Hometown Visit

Head on up to La Casona, or The Big House, located in downtown Tortuguero. You’ll be welcomed with warm smiles and plenty of hospitality from a Costa Rican family who shares the house with their guests. Dine on Costa Rica’s favorite dishes – heart of palm lasagna, chicken with rice, and other delicious goodies – and lounge in hammocks under thatched roofs. Explore the canals like the residents do, in a dug-out canoe, and hike through Tortuguero National Park with a local guide. You’ll enjoy Tortuguero as if it were your hometown, too.

Indigenous Culture & Conservation

Known as the cradle of Costa Rica’s remaining indigenous cultures, the areas surrounding Cahuita and Puerto Viejo offers many chances to visit traditional communities. The Kekoldi Indigenous Reserve is an ideal place to begin your quest for ancestral wisdom as well as Bribri and Kekoldi traditions. Visit the reserve’s green iguana breeding and preservation project, take a chocolate tour, dine on traditional foods, or climb to the birding tower and observe one of the largest raptor – vultures, osprey, kites, hawks, and falcons – migrations in the world. As you become one with nature, you’ll feel the tug of ancient traditions and begin to understand the knowledge that has been passed on for generations.

Rural Traditions

Visit Reserva Los Campesinos, or the Peasant’s Reserve, just east of Manuel Antonio to experience the rural traditions that have sustained Costa Ricans for centuries. Wander through the reserve’s 80 acres of protected rainforest, meander through a maze of hanging bridges, learn about medicinal plants, take a basket ride on the river, or jump into natural swimming holes for a refreshing dip. You’ll dine on traditional dishes cooked on a wood stove, nibble on organically-grown greens, and talk with men and women who make their living in the same ways as did their great-grandparents.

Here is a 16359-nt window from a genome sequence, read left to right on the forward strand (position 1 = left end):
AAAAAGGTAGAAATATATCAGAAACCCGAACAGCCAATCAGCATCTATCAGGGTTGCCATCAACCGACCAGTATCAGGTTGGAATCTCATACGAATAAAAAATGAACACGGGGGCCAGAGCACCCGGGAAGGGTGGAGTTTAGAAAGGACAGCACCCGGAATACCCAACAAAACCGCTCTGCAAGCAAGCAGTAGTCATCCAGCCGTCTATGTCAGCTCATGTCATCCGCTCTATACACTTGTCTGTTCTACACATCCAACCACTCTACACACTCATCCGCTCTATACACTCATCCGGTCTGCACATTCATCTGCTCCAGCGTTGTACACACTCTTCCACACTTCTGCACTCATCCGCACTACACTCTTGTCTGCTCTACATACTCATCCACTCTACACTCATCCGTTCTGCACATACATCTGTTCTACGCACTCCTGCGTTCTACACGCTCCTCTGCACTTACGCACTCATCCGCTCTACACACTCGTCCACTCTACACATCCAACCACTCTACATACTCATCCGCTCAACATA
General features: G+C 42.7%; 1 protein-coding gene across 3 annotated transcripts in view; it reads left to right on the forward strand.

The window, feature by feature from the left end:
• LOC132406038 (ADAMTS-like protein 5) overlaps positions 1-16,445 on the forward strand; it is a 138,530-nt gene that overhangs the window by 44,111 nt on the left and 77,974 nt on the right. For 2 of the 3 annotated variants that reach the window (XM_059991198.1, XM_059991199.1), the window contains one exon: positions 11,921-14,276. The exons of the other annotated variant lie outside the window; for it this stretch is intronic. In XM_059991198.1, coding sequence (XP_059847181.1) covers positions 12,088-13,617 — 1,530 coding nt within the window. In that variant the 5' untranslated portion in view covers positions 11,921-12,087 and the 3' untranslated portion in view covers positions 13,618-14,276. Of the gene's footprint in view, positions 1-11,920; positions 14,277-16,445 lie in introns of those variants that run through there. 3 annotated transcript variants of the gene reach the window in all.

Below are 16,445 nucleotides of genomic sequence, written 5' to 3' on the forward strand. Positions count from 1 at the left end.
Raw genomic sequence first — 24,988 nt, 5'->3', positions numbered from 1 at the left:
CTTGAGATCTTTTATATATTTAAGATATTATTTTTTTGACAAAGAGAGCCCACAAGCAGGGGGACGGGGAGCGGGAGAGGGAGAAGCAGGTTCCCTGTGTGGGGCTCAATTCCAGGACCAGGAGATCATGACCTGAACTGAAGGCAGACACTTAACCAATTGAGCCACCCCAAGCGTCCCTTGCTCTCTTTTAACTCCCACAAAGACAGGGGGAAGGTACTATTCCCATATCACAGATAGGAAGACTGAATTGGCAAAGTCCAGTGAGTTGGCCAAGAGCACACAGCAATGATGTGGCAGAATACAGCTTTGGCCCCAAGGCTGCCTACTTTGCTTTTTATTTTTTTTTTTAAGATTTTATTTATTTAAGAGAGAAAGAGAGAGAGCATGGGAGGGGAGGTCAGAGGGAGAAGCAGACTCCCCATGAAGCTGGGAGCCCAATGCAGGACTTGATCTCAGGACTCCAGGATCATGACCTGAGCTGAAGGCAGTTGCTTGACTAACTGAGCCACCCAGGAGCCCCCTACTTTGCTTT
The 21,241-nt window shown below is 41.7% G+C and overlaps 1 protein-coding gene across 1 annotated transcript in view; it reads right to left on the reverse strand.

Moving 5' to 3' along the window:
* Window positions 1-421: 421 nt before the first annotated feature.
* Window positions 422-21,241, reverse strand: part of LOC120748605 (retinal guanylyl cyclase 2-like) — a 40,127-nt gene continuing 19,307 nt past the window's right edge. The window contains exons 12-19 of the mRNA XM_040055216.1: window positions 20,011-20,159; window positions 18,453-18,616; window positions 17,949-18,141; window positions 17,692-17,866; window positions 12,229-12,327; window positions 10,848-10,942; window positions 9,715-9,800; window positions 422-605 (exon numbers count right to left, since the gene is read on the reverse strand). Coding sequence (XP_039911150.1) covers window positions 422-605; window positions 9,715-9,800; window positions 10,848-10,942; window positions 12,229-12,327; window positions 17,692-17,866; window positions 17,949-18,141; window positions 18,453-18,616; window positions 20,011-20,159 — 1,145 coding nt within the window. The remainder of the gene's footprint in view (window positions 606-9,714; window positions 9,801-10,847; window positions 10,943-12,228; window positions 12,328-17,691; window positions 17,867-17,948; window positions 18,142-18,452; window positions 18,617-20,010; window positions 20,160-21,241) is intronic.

Wild Wonderland

Named after an indigenous legend much like Shakespeare’s Romeo and Juliet, Curubanda Lodge is one of the north Pacific’s most successful rural tourism initiatives. Located between Rincon de la Vieja and the Gulf of Papagayo, the lodge offers exquisite views that stretch as far as Lake Nicaragua and the Caribbean coast. Hike to hidden gems like Cacao Volcano and untouristed waterfalls, participate in twice-daily cow milkings, and investigate the area’s prolific flora and fauna. 

Chocolate Delights

Located near the Osa Peninsula's Puerto Jimenez, Finca Kobo is dedicated to sustainable farming, chocolate production, and showing tourists a great time. Meaning "Dream Farm," Finca Kobo is divided into four sections: primary forest, secondary forest, regeneration areas, and biological cooridors. While you learn about local ecosystems, your guide will provide insight into chocolate production and the history of cacao in Costa Rica – including its signifcance to early indigenous groups and ongoing importance to modern agriculture and the local economy. Best of all, the tour ends with a delicious feast – chow down on fresh cocoa beans, homemade chocolate, home-baked sweets, and fresh fruits.